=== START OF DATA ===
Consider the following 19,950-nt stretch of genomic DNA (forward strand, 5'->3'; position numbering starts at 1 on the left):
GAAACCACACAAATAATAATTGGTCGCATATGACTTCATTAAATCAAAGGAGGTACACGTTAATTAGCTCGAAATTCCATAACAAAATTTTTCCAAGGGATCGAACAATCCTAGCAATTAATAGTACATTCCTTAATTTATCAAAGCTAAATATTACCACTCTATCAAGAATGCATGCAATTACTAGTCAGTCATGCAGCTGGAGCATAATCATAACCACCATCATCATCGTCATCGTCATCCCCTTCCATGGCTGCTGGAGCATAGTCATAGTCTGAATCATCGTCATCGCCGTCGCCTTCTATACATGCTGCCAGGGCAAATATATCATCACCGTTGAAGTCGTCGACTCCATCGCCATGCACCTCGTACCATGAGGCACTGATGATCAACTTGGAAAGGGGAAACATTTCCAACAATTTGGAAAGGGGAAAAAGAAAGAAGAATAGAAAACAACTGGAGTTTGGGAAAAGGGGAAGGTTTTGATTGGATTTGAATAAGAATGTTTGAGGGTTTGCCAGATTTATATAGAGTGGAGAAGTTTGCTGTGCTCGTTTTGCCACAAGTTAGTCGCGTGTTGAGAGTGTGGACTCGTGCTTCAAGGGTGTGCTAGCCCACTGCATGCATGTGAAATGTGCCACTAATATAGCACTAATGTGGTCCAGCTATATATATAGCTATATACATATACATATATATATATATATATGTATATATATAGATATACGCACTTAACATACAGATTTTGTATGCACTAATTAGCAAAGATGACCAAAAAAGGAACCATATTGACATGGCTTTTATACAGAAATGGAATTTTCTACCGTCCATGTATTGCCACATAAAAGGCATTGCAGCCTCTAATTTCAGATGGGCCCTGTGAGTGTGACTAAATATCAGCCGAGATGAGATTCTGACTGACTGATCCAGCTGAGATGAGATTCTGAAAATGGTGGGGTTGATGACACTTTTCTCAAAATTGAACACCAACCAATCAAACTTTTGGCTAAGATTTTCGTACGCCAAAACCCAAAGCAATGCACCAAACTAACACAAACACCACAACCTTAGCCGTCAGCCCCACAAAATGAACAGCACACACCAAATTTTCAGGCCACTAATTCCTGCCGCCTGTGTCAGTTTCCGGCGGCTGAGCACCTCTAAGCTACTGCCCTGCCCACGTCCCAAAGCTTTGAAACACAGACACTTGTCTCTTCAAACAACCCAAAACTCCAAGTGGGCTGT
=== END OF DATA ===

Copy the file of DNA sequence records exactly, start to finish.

Consider the following 19,950-nt stretch of genomic DNA (forward strand, 5'->3'; position numbering starts at 1 on the left):
GAAACCACACAAATAATAATTGGTCGCATATGACTTCATTAAATCAAAGGAGGTACACGTTAATTAGCTCGAAATTCCATAACAAAATTTTTCCAAGGGATCGAACAATCCTAGCAATTAATAGTACATTCCTTAATTTATCAAAGCTAAATATTACCACTCTATCAAGAATGCATGCAATTACTAGTCAGTCATGCAGCTGGAGCATAATCATAACCACCATCATCATCGTCATCGTCATCCCCTTCCATGGCTGCTGGAGCATAGTCATAGTCTGAATCATCGTCATCGCCGTCGCCTTCTATACATGCTGCCAGGGCAAATATATCATCACCGTTGAAGTCGTCGACTCCATCGCCATGCACCTCGTACCATGAGGCACTGATGATCAACTTGGAAAGGGGAAACATTTCCAACAATTTGGAAAGGGGAAAAAGAAAGAAGAATAGAAAACAACTGGAGTTTGGGAAAAGGGGAAGGTTTTGATTGGATTTGAATAAGAATGTTTGAGGGTTTGCCAGATTTATATAGAGTGGAGAAGTTTGCTGTGCTCGTTTTGCCACAAGTTAGTCGCGTGTTGAGAGTGTGGACTCGTGCTTCAAGGGTGTGCTAGCCCACTGCATGCATGTGAAATGTGCCACTAATATAGCACTAATGTGGTCCAGCTATATATATAGCTATATACATATACATATATATATATATATATGTATATATATAGATATACGCACTTAACATACAGATTTTGTATGCACTAATTAGCAAAGATGACCAAAAAAGGAACCATATTGACATGGCTTTTATACAGAAATGGAATTTTCTACCGTCCATGTATTGCCACATAAAAGGCATTGCAGCCTCTAATTTCAGATGGGCCCTGTGAGTGTGACTAAATATCAGCCGAGATGAGATTCTGACTGACTGATCCAGCTGAGATGAGATTCTGAAAATGGTGGGGTTGATGACACTTTTCTCAAAATTGAACACCAACCAATCAAACTTTTGGCTAAGATTTTCGTACGCCAAAACCCAAAGCAATGCACCAAACTAACACAAACACCACAACCTTAGCCGTCAGCCCCACAAAATGAACAGCACACACCAAATTTTCAGGCCACTAATTCCTGCCGCCTGTGTCAGTTTCCGGCGGCTGAGCACCTCTAAGCTACTGCCCTGCCCACGTCCCAAAGCTTTGAAACACAGACACTTGTCTCTTCAAACAACCCAAAACTCCAAGTGGGCTGT